The different streams of wastewater described in Table 1 as run through a classical wastewater treatment process. The stages of wastewater treatment have been grouped together into general stages to demonstrate the key aims of wastewater treatment, and shaded sections on the flow line indicate that the waste stream requires this stage of processing. These stages are (1) grit and large debris removal; (2) clarification/flocculation of suspended solids; (3) reduction of biological oxygen demand; and (4) sterilisation/pathogen removal. *Industrial effluent can vary significantly depending on the source as a result it is typically treated on-site to remove hazardous contaminants.

Large urban treatment plants are economic and highly effective at treatment of municipal wastewater, however, they are not always suitable [1]. This is particularly true in areas that lack established sewerage systems—sewerage systems have relatively high initial capital expenditure requirements and in rural environments the population density is simply too low to justify the cost. Centralised water treatment is also not a good solution for an area that suffers from intermittent power loss, as power is required for pumping the water to and from the central station and certain treatment processes. The power requirements for running wastewater treatment in the US in 1996 came to approximately 75 billion kilowatt hours (kWh), around 3% of the US annual electricity consumption that year [6]. Aside from the power costs, interruption of the electricity supply, such as from brownouts or blackouts, pose a significant risk to the fidelity of the wastewater treatment process. The large capital expenditure and operating costs involved in centralised water treatment results in public ownership or subsidies, which can be a major issue in countries experiencing political instability [3]. Finally, the water treatment industry in the developed world is incredibly resistant to innovation [7]. New large-scale technologies that could produce a step-change in processing techniques are slow to be implemented, a stance that is reinforced by effluent regulation requirements and possible fines resulting from a failure to meet water treatment standards.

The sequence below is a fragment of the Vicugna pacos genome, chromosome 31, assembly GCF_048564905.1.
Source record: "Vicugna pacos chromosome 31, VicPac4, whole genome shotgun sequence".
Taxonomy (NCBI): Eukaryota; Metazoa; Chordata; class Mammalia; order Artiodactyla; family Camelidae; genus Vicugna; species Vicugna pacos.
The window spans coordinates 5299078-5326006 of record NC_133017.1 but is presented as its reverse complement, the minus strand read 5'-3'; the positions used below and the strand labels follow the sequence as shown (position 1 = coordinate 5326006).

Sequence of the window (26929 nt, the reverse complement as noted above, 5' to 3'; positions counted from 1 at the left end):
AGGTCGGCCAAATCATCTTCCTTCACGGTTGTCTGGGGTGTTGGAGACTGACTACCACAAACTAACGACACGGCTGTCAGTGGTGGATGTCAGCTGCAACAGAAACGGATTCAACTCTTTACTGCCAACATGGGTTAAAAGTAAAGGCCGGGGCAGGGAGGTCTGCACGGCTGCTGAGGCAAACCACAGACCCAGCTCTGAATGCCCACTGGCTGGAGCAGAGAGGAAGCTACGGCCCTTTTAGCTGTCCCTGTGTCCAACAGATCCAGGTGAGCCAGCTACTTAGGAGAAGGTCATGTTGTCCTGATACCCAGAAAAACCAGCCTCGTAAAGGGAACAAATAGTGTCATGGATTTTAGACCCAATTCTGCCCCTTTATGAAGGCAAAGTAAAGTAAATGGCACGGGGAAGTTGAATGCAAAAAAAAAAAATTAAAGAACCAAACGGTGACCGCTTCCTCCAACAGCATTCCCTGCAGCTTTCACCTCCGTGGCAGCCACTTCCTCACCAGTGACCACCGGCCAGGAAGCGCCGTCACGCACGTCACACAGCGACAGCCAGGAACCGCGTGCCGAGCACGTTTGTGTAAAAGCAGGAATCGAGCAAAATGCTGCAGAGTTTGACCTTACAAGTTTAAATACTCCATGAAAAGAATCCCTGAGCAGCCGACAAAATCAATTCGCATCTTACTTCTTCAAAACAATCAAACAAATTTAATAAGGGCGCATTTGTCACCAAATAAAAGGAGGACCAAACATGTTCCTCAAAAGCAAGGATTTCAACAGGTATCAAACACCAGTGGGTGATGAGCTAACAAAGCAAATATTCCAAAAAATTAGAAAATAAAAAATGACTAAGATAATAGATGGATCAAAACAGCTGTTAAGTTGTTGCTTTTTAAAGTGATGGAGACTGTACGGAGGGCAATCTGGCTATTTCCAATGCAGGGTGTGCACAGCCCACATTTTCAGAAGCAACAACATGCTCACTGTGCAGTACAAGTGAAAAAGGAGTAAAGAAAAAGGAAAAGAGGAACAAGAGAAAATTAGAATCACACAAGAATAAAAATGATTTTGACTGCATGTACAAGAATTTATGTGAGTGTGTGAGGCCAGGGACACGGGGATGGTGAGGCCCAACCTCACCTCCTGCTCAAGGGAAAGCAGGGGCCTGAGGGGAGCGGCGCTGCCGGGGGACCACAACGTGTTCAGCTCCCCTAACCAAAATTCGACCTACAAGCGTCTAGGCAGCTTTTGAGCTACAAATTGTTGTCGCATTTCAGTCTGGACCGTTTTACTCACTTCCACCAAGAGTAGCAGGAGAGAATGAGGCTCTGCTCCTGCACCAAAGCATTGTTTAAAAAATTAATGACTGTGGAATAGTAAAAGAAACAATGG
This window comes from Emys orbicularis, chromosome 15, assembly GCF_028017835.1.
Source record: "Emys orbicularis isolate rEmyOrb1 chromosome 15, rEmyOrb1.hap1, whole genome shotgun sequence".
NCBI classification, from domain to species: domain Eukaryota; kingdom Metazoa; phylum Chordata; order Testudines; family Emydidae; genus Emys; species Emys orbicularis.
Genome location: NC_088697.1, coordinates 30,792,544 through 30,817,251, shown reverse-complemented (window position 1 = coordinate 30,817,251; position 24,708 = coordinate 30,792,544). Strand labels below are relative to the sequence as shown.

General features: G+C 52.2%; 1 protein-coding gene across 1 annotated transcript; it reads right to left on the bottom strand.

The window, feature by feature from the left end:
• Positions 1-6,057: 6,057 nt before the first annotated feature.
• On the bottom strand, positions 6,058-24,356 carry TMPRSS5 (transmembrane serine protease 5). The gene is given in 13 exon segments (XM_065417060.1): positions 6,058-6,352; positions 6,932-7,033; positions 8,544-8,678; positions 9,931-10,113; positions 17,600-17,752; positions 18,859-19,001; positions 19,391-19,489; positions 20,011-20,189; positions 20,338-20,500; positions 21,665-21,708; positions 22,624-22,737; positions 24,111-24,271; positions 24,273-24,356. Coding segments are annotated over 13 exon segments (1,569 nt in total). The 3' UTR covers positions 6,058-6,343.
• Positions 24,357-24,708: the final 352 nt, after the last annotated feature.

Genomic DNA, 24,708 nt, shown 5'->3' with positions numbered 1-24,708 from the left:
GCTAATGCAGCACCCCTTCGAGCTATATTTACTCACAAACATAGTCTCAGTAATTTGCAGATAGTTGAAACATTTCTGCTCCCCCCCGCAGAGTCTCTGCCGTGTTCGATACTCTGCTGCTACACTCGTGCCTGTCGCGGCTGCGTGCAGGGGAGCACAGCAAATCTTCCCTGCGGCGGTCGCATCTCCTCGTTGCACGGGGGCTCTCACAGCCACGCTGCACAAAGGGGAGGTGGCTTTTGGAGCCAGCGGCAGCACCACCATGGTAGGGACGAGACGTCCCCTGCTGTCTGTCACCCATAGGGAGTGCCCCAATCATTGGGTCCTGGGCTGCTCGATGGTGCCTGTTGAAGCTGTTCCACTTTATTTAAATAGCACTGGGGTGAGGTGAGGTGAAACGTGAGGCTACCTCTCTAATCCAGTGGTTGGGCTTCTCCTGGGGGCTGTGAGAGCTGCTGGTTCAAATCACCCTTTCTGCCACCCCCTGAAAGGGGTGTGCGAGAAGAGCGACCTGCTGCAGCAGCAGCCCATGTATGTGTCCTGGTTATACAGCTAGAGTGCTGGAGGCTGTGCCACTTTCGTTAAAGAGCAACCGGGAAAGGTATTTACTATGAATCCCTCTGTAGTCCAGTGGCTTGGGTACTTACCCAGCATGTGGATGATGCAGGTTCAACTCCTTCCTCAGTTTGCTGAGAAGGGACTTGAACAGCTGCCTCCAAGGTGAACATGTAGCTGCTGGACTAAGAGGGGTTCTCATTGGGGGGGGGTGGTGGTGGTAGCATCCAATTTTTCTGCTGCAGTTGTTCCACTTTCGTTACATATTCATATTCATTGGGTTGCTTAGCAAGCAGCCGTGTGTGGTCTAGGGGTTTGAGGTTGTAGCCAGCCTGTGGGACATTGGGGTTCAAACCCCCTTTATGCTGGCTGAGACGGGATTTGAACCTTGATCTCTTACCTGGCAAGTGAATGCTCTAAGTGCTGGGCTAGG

Urban populations are rising faster than the average population growth rate, as more people move away from rural areas to cities [3]. Due to space limitations, growth of urban centres tends to occur in the outskirts of urban areas. These peri-urban areas, between the urban and rural zones, have a higher population density than the rural areas but, due to rapid growth, lack the key infrastructure of developed urban areas. As a result, wastewater management is a major issue for peri-urban areas; particularly municipal wastewater, which consists of grey (washing water), black (faecal contaminated) and blue (urban run-off) wastewaters. Due to the dynamic nature of these spaces, designing a suitable water treatment plan that is future-proofed, suitable and cost-effective is challenging. In these cases, decentralised treatment options are an ideal solution.

1.3. DeWaTS

Decentralised water treatment systems (DeWaTS) are small-scale water treatment systems ideally suited to operating in the urban, peri-urban and rural environments in developing countries—particularly in cases where pre-existing water infrastructure is either insufficient for requirements or unavailable [8]. A DeWaTS can be an individual unit, or a complete water treatment system, and can be utilised in either domestic or industrial water treatment. The amount of wastewater produced by an individual varies depending on environment, but typically an average person produces around 60 L of wastewater per day, with blackwater making up around 2 L on average and the remaining coming from greywater [5]. This implies that the average person requires access to 60 L clean water each day, and so any household level water purification system should be able to accommodate this requirement for all members of an individual home.